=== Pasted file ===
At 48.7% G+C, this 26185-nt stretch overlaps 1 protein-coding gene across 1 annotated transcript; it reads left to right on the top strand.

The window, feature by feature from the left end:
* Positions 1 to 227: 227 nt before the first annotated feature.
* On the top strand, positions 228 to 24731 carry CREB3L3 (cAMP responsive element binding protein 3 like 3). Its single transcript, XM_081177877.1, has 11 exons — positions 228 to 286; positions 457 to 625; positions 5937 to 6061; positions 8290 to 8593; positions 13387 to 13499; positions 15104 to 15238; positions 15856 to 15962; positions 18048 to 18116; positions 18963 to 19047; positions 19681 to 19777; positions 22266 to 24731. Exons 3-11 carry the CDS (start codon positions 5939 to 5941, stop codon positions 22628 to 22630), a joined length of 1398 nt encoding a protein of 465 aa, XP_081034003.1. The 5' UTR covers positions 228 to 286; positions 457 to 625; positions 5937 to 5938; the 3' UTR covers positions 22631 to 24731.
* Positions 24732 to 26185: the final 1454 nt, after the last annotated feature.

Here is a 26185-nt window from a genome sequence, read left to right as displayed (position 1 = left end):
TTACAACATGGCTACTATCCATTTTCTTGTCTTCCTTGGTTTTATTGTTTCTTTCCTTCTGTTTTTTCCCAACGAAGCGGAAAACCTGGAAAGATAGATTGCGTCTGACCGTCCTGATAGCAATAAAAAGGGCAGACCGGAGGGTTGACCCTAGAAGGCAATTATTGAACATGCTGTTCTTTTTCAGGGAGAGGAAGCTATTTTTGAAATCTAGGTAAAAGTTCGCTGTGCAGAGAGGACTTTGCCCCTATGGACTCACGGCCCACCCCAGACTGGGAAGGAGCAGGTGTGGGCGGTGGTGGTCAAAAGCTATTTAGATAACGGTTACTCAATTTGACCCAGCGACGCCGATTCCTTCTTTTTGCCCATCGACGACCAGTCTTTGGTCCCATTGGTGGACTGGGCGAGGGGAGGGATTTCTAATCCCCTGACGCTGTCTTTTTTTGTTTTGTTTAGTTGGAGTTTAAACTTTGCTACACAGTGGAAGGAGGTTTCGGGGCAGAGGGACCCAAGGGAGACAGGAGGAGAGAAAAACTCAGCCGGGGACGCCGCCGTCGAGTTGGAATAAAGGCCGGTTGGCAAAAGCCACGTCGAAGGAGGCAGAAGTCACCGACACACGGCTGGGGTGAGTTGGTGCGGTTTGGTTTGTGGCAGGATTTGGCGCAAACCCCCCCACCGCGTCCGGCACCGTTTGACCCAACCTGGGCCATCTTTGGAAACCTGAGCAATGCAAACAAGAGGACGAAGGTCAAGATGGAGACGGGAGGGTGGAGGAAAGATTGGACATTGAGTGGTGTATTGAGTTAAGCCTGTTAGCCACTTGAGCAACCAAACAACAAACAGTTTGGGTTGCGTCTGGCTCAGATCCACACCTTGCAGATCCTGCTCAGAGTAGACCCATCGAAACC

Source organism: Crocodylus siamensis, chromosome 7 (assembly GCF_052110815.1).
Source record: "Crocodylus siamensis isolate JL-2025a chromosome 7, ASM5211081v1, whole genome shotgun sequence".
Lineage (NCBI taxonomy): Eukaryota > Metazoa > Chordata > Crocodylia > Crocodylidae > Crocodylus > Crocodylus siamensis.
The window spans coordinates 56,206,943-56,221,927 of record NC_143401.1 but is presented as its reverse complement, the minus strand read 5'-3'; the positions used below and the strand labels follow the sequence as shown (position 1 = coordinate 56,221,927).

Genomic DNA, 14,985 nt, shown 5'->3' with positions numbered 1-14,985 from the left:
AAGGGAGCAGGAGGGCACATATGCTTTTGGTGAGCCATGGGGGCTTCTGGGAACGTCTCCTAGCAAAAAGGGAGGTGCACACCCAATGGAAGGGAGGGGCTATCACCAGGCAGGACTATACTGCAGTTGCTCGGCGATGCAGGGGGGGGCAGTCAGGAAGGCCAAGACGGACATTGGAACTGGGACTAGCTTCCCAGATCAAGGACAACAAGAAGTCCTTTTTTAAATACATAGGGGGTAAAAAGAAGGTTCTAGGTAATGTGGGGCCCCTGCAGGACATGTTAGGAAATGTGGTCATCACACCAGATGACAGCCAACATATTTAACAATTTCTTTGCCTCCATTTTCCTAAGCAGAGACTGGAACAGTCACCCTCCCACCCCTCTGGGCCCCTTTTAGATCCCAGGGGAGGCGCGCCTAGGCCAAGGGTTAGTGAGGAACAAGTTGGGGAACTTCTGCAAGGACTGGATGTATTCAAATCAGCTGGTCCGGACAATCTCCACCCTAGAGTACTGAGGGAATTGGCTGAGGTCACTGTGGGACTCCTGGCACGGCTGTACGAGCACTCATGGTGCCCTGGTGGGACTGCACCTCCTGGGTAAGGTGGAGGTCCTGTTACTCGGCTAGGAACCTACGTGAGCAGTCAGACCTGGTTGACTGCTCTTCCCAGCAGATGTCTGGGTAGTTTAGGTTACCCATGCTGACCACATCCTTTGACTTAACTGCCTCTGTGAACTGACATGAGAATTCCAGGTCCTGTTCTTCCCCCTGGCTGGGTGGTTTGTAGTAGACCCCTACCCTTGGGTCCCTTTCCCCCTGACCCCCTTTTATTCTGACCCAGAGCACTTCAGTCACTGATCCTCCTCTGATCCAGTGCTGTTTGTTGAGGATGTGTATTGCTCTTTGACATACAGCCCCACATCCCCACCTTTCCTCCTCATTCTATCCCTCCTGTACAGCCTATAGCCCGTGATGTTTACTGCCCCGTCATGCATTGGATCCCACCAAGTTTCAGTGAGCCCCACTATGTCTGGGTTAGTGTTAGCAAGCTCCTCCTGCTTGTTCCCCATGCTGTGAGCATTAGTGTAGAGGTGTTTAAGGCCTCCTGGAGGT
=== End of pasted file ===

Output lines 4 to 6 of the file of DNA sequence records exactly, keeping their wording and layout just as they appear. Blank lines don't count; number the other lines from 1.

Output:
* On the top strand, positions 228 to 24731 carry CREB3L3 (cAMP responsive element binding protein 3 like 3). Its single transcript, XM_081177877.1, has 11 exons — positions 228 to 286; positions 457 to 625; positions 5937 to 6061; positions 8290 to 8593; positions 13387 to 13499; positions 15104 to 15238; positions 15856 to 15962; positions 18048 to 18116; positions 18963 to 19047; positions 19681 to 19777; positions 22266 to 24731. Exons 3-11 carry the CDS (start codon positions 5939 to 5941, stop codon positions 22628 to 22630), a joined length of 1398 nt encoding a protein of 465 aa, XP_081034003.1. The 5' UTR covers positions 228 to 286; positions 457 to 625; positions 5937 to 5938; the 3' UTR covers positions 22631 to 24731.
* Positions 24732 to 26185: the final 1454 nt, after the last annotated feature.

Here is a 26185-nt window from a genome sequence, read left to right as displayed (position 1 = left end):